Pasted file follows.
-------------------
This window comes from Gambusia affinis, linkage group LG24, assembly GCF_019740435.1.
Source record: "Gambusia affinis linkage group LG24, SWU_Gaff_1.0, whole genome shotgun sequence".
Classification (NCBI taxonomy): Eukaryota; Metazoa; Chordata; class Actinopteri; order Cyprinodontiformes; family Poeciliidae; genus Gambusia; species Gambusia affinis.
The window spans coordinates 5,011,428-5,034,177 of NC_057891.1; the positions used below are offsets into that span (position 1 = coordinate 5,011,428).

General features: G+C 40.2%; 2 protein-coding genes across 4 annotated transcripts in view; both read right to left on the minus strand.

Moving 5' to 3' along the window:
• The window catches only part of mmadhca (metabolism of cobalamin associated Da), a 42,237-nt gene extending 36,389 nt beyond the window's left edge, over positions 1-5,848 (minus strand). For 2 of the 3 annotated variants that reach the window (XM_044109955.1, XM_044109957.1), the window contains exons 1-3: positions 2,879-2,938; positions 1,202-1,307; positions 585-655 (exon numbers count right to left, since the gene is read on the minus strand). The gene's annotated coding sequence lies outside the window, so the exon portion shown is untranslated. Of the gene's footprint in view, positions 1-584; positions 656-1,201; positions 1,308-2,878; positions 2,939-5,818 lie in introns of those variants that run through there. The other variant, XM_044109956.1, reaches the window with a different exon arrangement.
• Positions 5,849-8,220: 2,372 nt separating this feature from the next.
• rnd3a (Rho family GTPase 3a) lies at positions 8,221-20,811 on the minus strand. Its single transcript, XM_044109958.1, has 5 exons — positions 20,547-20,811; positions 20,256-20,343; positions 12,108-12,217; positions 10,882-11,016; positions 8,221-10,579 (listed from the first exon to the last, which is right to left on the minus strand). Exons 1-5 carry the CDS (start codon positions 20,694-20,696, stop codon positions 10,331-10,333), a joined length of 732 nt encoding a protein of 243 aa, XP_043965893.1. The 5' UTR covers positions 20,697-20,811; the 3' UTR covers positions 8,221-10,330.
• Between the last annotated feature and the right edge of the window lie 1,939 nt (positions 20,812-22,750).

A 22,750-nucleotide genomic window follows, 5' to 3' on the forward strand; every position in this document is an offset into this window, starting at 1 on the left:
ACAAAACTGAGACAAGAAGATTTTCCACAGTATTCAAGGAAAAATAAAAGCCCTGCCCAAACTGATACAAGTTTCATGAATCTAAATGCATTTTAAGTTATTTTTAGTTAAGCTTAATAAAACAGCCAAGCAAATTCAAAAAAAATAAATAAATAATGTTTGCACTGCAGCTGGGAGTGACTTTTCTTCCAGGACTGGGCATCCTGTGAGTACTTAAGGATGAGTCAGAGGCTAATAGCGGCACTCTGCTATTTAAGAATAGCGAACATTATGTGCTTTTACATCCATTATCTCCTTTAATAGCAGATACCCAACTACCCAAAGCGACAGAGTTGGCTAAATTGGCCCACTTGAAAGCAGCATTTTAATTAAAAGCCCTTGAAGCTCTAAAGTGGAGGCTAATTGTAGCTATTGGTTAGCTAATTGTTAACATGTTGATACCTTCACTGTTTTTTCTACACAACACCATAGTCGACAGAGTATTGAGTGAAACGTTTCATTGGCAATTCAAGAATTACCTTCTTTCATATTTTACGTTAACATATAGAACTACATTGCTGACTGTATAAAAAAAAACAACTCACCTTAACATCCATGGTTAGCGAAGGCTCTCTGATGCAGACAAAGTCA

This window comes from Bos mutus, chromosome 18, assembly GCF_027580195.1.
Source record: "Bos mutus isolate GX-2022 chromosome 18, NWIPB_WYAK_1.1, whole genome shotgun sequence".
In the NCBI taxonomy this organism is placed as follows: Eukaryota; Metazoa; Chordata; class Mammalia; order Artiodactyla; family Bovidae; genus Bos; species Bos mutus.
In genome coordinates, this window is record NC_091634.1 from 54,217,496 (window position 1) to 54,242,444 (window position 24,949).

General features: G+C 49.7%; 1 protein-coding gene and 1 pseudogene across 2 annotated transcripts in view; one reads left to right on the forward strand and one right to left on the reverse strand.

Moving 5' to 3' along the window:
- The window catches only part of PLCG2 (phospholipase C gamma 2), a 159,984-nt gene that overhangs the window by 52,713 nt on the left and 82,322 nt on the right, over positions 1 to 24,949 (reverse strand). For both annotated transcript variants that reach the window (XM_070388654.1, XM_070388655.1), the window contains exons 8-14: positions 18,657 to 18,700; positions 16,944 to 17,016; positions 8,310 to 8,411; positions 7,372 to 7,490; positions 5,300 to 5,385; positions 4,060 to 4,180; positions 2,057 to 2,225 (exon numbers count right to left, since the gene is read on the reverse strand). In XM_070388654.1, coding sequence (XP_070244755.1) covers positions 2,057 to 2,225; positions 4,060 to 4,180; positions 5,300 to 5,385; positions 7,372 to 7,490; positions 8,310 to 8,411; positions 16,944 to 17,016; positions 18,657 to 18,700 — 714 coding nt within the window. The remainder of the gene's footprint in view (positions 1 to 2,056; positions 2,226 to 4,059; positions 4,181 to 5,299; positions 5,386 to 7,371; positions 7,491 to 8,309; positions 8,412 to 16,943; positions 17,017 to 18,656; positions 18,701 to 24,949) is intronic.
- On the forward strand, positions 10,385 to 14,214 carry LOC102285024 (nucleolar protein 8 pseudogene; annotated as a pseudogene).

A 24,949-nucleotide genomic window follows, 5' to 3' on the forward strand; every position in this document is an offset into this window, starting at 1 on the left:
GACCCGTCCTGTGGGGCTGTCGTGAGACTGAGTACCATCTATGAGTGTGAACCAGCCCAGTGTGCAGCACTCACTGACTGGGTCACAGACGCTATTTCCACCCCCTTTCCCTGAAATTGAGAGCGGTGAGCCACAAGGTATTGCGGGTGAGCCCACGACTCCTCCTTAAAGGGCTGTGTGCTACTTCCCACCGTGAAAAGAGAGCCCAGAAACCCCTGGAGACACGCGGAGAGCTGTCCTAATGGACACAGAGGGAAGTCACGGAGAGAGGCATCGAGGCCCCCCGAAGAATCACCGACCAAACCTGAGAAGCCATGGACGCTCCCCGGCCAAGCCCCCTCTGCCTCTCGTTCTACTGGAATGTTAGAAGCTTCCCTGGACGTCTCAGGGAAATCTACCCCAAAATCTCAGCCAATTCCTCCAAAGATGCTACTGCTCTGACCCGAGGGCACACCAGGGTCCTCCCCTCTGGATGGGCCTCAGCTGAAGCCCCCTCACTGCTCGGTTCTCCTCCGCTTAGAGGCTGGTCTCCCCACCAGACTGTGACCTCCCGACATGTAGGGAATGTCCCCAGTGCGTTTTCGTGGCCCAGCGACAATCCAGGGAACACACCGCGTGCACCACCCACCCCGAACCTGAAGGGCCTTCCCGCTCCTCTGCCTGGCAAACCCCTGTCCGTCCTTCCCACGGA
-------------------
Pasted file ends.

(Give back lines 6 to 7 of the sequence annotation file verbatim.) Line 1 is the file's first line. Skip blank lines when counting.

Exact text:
Moving 5' to 3' along the window:
• The window catches only part of mmadhca (metabolism of cobalamin associated Da), a 42,237-nt gene extending 36,389 nt beyond the window's left edge, over positions 1-5,848 (minus strand). For 2 of the 3 annotated variants that reach the window (XM_044109955.1, XM_044109957.1), the window contains exons 1-3: positions 2,879-2,938; positions 1,202-1,307; positions 585-655 (exon numbers count right to left, since the gene is read on the minus strand). The gene's annotated coding sequence lies outside the window, so the exon portion shown is untranslated. Of the gene's footprint in view, positions 1-584; positions 656-1,201; positions 1,308-2,878; positions 2,939-5,818 lie in introns of those variants that run through there. The other variant, XM_044109956.1, reaches the window with a different exon arrangement.